Saturday, August 28, 2010

"This place, and everyone in it, is disposable:" On modern Miracle-Mile culture

Take a trip with me in your mind down the Miracle Mile you frequent the most. While you're stopped at the light, look to your left. What's there? OK, now what was there last year? Three years ago? Five, ten, twenty? How many times do you suppose it's changed over since you started using this particular Miracle Mile? Why, and what happened to the people that worked there?

These questions are raised by Stewart Nan's brief and haunting Last Night at the Lobster. Told from the third-person viewpoint of Manny, the general manager, it takes us through the final day of a Red Lobster in Connecticut.

Manny has no idea why it happened. They were supposed to close for remodeling, and then corporate just pulled the plug. He is among the lucky ones, he'll go to the Olive Garden a couple of towns over, along with five of his best employees. Everyone else is looking for work.

The staff is a cross-section of "everyone else:" the hostess, who is putting herself through college with this job. The cook, an ex-military guy. The young, unsettled line workers with a bent for trouble who will probably through three or four similar jobs in the next year. The system-breaker, waitress Roz, who's the only one vested in the company's retirement plan. Nicolette, another waitress, who doesn't take any crap from anyone and once chased patrons across the lot to get her pen back. Jackie, who used to date Manny and now dates some dangerous cricket player.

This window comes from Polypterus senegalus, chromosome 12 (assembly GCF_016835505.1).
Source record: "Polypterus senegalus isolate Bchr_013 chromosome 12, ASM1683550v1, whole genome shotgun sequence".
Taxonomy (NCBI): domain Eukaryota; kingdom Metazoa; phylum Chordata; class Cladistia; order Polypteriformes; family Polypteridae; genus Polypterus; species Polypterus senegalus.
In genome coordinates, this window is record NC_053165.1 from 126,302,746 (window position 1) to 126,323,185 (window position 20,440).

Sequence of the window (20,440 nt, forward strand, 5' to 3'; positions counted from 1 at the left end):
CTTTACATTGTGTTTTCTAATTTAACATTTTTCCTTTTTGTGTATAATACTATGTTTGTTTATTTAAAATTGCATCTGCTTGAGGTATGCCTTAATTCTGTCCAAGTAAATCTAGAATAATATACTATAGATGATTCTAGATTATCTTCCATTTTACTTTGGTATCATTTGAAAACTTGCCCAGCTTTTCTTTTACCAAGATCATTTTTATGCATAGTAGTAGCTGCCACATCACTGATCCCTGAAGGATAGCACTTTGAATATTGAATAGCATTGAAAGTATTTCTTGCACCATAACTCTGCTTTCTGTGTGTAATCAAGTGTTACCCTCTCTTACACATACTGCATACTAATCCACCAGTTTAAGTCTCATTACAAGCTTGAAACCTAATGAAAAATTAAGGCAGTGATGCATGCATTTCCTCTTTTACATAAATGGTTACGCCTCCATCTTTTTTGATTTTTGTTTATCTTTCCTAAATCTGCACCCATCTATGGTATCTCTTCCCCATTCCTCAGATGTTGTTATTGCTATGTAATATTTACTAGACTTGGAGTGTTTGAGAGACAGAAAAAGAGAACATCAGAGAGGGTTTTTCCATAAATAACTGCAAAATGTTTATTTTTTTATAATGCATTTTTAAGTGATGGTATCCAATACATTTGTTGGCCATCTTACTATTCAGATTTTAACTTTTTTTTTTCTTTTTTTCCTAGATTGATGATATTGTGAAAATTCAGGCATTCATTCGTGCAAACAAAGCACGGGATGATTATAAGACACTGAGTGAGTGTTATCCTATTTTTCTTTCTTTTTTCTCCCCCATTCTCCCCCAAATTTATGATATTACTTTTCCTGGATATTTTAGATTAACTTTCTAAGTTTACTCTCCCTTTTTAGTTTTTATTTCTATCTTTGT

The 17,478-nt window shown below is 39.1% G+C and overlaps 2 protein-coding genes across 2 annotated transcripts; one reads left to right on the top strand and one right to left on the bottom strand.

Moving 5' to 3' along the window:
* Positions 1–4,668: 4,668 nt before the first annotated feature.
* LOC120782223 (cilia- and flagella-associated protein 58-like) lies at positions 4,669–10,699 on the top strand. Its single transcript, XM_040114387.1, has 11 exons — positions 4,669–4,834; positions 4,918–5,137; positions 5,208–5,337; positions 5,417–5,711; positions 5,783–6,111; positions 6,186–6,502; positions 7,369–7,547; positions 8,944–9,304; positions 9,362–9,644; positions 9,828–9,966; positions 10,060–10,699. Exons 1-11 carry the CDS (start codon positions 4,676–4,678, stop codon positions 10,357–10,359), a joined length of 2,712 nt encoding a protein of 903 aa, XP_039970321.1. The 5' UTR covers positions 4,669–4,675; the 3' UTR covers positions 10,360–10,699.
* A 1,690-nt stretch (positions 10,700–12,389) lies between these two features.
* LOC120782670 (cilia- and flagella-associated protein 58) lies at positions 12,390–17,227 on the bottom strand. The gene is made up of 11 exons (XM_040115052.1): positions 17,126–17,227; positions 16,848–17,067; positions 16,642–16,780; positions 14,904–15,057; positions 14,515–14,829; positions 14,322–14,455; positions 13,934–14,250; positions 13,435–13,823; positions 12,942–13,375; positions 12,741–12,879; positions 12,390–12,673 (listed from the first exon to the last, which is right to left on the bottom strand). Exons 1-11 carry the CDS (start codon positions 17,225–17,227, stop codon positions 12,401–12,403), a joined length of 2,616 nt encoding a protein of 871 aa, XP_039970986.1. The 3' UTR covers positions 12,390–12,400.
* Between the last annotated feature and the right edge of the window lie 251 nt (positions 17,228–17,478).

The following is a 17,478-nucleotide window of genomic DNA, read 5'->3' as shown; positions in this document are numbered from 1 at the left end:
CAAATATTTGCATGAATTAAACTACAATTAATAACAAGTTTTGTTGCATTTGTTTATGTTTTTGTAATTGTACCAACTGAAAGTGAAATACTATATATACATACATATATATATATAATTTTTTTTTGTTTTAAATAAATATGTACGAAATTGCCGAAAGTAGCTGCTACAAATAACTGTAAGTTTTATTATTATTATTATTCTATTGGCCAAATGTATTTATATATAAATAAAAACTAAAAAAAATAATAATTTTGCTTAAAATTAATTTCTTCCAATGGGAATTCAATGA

Manny has been fair to them, a good guy, and that's why they all bother showing up. Manny himself is meticulous and utterly competent, in addition to being such a fair good guy, and one might wonder why he doesn't have a better job, though it's hard to see what else, exactly, he might be suited for.

Nan puts the soul in the machine with this book. Manny is such a good general manager, doing everything exactly by the book until it's lights out, that it's heartbreaking to see how little corporate loves him back. In fact, they don't care about anyone: not what will become of the struggling mall in which the Lobster's located, nor what their regular patrons will do for their lunches and dinners.

Their closing, you see, was not publicly announced. After their final lunch and dinner, Manny will get to return the next day, alone, and stand outside in the snow with coupons for the Olive Garden, as if the closing is his fault. The book is a thought-provoking exploration of the human cost of the Miracle Mile way of life that we are all part of, like it or not.